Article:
I Thought I Was Saved

Confession Time

I used to be a Pharisee. Let’s be honest…there are still times in my life that I am no different from them.

Before I was saved in 2012, I lived as the Pharisees did. I thought I was saved. I lived as if my salvation was conditional based on my works. I genuinely believed I had to do certain things, say certain words, and act a certain way in order to receive and maintain God’s favor. I didn’t obey God’s commands because I had a new heart with pure motives; I did so because I thought I had to or else. 

“[He] saved us and called us to a holy calling, NOT because of our works but because of His own purpose and grace…"
-2 Timothy 1:9

They Got It All Wrong

The Pharisees performed tasks in order to be acknowledged, honored, and praised (I know I’ve never done that). 

They do all their deeds to be seen by others. For they make their phylacteries broad and their fringes long.
–Matthew 23:5

In this verse, phylacteries were cube shaped leather cases that contained scripture. They were worn on one’s left arm or forehead as a literal way to obey Deuteronomy 11:18. The fringe is referring to Numbers 15:39. These tassels were worn to remind them to be holy and obedient to God’s commandments. The Pharisees applied the law’s literal interpretation. 

Were the Pharisees wrong to wear these items? No, not necessarily. 

We do the exact same thing today. Christians wear jewelry with crosses and other religious symbols, we get religious inspired tattoos, and we wear clothing with biblical references on it. We do all these things to remind ourselves of God’s word. However, these actions are worthless without a lifestyle that reflects the Son of God.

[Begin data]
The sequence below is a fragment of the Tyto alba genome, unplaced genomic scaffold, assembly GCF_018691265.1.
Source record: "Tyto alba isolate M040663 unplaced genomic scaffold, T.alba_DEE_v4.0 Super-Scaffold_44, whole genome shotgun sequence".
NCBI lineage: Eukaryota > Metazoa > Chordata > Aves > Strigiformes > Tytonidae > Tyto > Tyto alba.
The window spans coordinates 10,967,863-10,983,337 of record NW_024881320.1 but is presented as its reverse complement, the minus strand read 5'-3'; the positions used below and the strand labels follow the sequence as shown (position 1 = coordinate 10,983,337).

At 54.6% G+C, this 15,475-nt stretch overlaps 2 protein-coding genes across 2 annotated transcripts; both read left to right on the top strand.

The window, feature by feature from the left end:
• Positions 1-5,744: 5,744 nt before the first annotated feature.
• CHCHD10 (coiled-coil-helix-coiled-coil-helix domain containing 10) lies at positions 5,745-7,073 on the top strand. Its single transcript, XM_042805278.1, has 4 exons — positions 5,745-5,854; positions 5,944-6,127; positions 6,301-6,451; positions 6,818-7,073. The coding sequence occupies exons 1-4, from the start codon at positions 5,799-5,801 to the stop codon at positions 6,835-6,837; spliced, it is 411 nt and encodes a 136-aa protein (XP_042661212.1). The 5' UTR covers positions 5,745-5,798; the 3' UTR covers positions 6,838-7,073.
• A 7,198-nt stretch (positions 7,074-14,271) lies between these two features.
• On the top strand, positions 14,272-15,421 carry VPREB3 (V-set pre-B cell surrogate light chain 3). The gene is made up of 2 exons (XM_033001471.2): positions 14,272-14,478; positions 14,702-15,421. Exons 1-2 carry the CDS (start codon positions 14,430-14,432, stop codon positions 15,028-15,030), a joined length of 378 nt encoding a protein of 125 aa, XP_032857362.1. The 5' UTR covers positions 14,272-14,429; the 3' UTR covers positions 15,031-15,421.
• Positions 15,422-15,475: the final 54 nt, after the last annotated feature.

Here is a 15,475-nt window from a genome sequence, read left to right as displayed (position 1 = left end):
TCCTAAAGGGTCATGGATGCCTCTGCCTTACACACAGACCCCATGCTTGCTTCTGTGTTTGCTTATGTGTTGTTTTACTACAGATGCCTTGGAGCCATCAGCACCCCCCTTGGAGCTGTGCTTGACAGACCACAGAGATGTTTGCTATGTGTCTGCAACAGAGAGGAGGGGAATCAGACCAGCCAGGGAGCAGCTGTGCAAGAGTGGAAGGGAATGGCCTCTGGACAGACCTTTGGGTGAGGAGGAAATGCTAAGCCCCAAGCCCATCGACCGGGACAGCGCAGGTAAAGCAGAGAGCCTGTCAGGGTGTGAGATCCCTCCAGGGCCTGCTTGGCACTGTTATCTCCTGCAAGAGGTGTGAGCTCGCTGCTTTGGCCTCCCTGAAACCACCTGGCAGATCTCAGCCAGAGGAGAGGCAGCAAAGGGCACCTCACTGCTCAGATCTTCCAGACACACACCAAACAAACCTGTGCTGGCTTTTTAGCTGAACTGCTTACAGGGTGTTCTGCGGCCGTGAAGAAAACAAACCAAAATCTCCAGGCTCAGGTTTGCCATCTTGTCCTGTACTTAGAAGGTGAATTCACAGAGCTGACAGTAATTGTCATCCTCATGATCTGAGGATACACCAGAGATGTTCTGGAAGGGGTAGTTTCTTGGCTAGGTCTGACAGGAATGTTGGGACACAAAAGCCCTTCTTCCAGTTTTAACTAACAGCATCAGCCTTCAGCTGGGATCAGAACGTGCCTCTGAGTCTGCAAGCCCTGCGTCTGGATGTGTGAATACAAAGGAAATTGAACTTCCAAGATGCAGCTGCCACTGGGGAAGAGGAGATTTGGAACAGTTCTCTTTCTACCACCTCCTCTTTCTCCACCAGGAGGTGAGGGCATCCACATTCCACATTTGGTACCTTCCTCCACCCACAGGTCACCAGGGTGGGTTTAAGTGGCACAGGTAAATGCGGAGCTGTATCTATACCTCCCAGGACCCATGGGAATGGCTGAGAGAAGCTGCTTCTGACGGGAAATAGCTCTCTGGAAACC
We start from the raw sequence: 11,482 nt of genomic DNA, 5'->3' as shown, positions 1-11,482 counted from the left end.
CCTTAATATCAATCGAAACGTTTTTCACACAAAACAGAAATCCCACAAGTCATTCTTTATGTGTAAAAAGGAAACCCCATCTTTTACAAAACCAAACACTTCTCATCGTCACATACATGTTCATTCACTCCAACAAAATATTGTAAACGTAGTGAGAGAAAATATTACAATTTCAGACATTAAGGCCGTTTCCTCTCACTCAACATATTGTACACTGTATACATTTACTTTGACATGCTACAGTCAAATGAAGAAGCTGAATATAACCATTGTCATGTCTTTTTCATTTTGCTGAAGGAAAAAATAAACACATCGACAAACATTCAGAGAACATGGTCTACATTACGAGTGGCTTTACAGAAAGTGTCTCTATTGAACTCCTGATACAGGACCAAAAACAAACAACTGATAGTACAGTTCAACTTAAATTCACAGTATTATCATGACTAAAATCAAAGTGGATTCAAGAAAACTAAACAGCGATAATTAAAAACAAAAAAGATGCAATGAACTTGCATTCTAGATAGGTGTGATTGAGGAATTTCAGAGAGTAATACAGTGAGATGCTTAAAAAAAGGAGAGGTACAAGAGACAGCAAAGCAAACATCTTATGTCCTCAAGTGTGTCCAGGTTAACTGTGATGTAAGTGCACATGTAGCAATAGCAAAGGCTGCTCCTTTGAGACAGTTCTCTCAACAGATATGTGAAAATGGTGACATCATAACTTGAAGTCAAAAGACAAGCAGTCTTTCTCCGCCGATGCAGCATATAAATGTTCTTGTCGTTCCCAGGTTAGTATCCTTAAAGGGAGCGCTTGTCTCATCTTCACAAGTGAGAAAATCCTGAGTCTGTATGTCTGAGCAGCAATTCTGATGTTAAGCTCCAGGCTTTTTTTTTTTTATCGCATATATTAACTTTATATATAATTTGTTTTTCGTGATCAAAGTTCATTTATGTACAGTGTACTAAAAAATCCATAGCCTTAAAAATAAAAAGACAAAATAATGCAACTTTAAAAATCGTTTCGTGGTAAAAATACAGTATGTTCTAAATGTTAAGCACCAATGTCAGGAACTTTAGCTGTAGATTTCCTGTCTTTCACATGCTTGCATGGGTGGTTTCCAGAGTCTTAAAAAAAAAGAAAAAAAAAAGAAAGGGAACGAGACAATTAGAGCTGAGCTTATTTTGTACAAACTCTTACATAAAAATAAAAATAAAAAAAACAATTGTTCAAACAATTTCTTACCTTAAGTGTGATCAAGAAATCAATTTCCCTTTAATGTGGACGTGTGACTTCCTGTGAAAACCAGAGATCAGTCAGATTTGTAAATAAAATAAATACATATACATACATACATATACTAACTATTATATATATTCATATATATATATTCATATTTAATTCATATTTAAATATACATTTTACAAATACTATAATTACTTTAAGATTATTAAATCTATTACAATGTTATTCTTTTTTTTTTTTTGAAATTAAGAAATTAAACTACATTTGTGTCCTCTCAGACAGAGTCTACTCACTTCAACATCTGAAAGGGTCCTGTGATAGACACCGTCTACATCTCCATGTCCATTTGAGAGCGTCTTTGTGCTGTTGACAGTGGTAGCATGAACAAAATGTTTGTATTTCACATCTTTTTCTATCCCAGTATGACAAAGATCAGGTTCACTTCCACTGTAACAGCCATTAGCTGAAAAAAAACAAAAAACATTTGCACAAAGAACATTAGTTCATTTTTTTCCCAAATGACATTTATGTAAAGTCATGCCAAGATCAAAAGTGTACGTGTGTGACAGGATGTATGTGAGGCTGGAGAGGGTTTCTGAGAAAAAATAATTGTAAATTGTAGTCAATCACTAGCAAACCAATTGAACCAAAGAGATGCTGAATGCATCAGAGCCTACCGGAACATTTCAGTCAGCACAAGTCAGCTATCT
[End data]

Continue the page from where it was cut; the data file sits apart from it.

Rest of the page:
The goal of obedience to God is not to receive human praise, but to glorify the One who has saved our depraved souls.

What Motivates Your Actions?

Throughout Matthew 6, Jesus warns us not to obey The Lord’s commands for the purpose of receiving praise and reward from the world. For example, the religious leaders would give to the needy and fast to receive acclamation. The tragic irony is that they did receive the public acclaim they were searching for, but that is the only reward they will ever receive. Human adoration is fleeting. Adoration from our Heavenly Father is eternal. 

Just as James, the half-brother to Jesus, said in verse 17 of chapter 2, faith without works is dead, and vise versa…works without faith is dead (useless, lifeless, purposeless). All they are then are good deeds, which produce nothing but transitory honor. 

Lesson Learned

Perhaps the greatest lesson we can learn from the Pharisees is to not let our relationship with the Lord be reduced to a legalistic list of rules and rituals. Additionally, we obey God even when we don’t feel like it because we believe He is good and loves, and will use our obedience for sanctification. 

See you next time in the round,

PS - If you would like more information about the difference between legalism and discipline, please check out Joy’s post from February.

MeganMegan, salvation, grace, legalismComment